Win of a Lifetime

I was raised in Philadelphia. Sports fans in Philly are hardcore and my parents were no exception. The early 70’s brought the Broad Street Bullies, aka the Flyers, the Stanley Cup. 1980 was the year of “you gotta believe!” for the Phillies. The Sixers had back to back championships in the early 80’s. Philly had Tastykakes, cheese steaks, hoagies, and ride or die sports fans.

None were more ride or die than the perpetually disappointed fans of the Philadelphia Eagles. I remember the first time the Eagles reached the Super Bowl. It was such a momentous occasion that even I watched with anticipation. I can’t remember who they played. I just remember that they lost.

My mom was more of a baseball fan than anything else, but she would watch and cheer on the Eagles. My dad was the diehard Eagles fan, though. In fact, it was really an unhealthy relationship he had with the team.

I could always tell when the Eagles were losing. Dad would be in a really foul mood, yelling and swearing at the tv. If it was really a bad game, he’d be yelling and swearing at Mom and me. A real debacle would cause him to beat our dog Max. Eventually, all of us figured out that we should keep our distance on game day. It wasn’t worth chancing a win.

In all the years since the annual football ritual known as the Super Bowl was born, the Eagles had never won. Not once. My childhood became my adolescence and then became my college years — still, no Super Bowl trophy for Philly. Our other teams waxed and waned, but the Eagles were consistently “better luck next year.” Unfortunately, next year never came.

Time passed and I got married and moved away. I had kids. Life went on. The Eagles never won.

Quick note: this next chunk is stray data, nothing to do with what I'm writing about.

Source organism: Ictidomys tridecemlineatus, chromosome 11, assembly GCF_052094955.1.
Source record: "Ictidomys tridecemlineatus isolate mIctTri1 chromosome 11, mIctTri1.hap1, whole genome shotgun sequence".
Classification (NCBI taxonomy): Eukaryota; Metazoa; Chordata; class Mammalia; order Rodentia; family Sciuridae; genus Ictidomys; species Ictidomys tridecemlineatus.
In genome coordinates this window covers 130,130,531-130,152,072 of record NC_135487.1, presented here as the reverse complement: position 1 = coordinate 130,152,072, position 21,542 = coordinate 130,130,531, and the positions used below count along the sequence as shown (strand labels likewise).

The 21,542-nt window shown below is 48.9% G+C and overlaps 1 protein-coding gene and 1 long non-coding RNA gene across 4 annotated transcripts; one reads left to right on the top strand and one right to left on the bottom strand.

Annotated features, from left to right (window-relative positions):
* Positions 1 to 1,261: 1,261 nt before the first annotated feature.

Dad died in 2013. Mom died in 2017. Neither of them saw a Super Bowl victory for their beloved Eagles.

Last night, against the New England Patriots, the drought ended. The Philadelphia Eagles won Super Bowl LII. Despite the fact that I don’t care at all for the game, I watched it some, hoping that this would be the big night for my hometown. I was watching as the seconds ticked down thinking all the while of how my dad would sit absolutely still and hopeful for one last turnover. I watched the clock run down on the Patriots. I watched the clock tick down the seconds to the Eagles’ victory. I watched the confetti fly and the Gatorade get poured over the coach’s head. They had finally done it.

The Eagles had soared to the top of the NFL mountain and summited. The Lombardi Trophy was coming to Philly.

Broad Street, as anticipated, was a fucking zoo. Years of pent up anger, frustration, and anticipation spilled out onto the streets of the City of Brotherly Love and folks celebrated like the world was about to end. Who can blame them? Eagles fans waited over 50 years for this and it was their moment as much as the team’s. It was earned lunacy and hard-won chaos. They can be forgiven for going ape-shit for a few days.

For me there is a lingering sadness as I think of how happy Mom and Dad would have been. This was the win of a lifetime — just not their lifetime. For a brief moment I was tempted to go adorn their cremated remains with green and white and commune with them in spirit. No, I thought. That would be awkward and weird. I let the moment pass.

Perhaps all that’s left is for me to thank the players and coaches of the Philadelphia Eagles. Thank you for finally winning and bringing unbridled joy to the people of Philly. On behalf of my parents and their love for the game, thank you for pulling this one out and going all the way. Even though they weren’t here and alive to see it with their earthly eyes, I have no doubt they had the best seats and saw it all. Just knowing that is enough for me.


Author: violamom2

I'm a musician, wife, mom of two amazing kids, teacher, writer, knitter, diversity advocate, and budding entrepreneur. Not bad for 52, huh?

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